He went on to say: “The RAF also says that it’s difficult to overstate the importance of leadership in a military context, while strong and courageous leadership is needed at all levels to achieve success, it must be underpinned by a degree of emotional intelligence and the empowerment of subordinates in order to get the most from our people.”
Read more about armed forces inspiration:
- Making the transition from the army to business success
- Utilising a military background to build a fast-growing company
- Why you should hire ex-servicemen and women
What he enjoys most about his current position is the emergence of new ideas and of change. He explained: “As much as the RAF was an exciting operation to be part of, there’s little room for radical change or building something new.”
He’s also learnt more about delegation and about reacting quickly to changed circumstances. “As much as you might want to, you simply cannot do everything yourself and you have to learn to be able to trust others to do it for you.
“You’ve got to be open-minded about tweaking your initial idea and listening to what the market wants.”
As part of this open-minded approach, Molyneux and his fellow co-founders have introduced what they call “hack days”, when, every six months, they release the majority of their staff for a couple of days and encourage them to do something interesting and creative.
“Sometimes we see teams inventing innovative prototypes for features that we can incorporate into the FreeAgent system, but we don’t limit anyone to building things for our core business,” he explained. “In the past three years, we’ve seen everything from apps that teach kids about saving their pocket money, LED rigs to show when someone is on a Skype call or doesn’t want to be disturbed – and even a zombie movie. It’s a great chance for everyone to be creative and do things a little out of the ordinary, which is something you probably wouldn’t expect from an accounting software business.”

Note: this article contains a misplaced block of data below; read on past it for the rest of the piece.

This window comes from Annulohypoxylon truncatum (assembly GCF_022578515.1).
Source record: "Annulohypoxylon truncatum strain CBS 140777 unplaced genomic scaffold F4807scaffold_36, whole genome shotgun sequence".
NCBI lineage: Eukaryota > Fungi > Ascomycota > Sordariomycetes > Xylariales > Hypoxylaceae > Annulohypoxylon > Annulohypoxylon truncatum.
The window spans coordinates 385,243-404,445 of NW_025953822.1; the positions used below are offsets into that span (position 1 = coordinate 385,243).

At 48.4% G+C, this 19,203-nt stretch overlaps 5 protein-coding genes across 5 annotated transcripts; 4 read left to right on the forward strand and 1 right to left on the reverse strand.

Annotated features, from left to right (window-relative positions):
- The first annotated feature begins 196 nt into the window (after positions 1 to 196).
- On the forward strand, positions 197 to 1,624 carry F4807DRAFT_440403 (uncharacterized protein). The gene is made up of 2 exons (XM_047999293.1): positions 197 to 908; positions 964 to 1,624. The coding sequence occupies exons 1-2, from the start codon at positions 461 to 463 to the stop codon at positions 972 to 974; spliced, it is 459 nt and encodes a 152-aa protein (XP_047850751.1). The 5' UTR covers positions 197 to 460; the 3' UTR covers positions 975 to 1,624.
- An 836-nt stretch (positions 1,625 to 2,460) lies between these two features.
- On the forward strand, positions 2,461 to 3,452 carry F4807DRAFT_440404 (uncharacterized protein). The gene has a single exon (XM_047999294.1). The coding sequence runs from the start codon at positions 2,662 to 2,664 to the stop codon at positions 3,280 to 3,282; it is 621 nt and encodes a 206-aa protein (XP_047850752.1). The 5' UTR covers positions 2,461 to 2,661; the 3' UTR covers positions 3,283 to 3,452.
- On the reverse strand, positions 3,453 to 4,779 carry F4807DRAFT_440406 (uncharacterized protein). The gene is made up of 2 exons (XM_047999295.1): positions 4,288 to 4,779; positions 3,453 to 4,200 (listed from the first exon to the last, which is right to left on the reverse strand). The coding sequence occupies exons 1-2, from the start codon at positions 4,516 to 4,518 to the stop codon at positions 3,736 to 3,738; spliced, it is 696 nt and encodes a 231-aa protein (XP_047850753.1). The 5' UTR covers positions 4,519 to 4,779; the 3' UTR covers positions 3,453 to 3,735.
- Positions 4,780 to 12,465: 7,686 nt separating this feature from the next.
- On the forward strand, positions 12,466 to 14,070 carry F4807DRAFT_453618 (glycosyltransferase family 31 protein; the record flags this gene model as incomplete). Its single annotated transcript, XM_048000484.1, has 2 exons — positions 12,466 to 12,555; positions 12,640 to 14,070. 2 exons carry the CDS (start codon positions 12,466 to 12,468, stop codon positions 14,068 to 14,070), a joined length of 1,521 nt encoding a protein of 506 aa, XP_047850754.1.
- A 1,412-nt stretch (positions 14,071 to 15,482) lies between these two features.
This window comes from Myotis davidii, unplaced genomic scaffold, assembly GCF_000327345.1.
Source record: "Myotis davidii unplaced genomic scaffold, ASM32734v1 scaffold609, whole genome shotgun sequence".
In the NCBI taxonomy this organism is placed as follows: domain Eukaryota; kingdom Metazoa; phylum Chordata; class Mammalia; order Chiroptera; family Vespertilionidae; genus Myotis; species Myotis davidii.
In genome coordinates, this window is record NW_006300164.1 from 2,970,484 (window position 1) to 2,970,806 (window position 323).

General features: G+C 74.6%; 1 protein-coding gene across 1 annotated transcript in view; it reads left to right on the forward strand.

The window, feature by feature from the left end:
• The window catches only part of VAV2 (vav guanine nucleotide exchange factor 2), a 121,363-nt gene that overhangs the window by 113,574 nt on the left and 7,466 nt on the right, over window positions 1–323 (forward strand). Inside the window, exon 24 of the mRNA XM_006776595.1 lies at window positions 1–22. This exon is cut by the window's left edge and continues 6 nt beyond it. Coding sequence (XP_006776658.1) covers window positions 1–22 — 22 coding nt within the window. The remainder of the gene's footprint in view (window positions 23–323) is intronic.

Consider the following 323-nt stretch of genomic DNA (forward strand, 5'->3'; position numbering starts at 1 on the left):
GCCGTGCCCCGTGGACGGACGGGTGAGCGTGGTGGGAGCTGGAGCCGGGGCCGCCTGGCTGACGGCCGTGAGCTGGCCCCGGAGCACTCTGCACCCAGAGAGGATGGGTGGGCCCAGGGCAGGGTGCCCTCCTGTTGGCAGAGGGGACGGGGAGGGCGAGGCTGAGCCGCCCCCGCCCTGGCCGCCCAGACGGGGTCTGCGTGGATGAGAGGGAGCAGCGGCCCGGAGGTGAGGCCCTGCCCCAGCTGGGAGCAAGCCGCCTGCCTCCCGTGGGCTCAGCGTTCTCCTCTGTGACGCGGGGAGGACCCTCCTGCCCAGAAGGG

Today, the Edinburgh-based company employs over 90 people and has secured more than £7m in external investment – securing £1m this August in its first crowdfunding campaign through equity crowdfunding site Seedrs.
The company has picked up numerous awards and was named in the FinTech50 list last year as one of Europe’s most influential financial tech firms. In November 2013, the company secured eighth place nationally and first place in Scotland in Deloitte’s FAST 50 list of growing UK tech firms reporting a rise in turnover of 2,128 per cent between 2007 and 2012 and was listed again in 2014.
“We set out to ‘democratise accounting’ and give our customers the best method for managing their business accounts but there are still many small business owners and freelancers around the globe who use out dated or inferior methods for bookkeeping,” said Molyneux.
“In the UK alone there are around five million micro-businesses and we want to introduce as many of them as possible to FreeAgent. We hope to establish FreeAgent in new markets, continue to develop our system and introduce innovative new features that will dramatically help our customers manage their business finances.”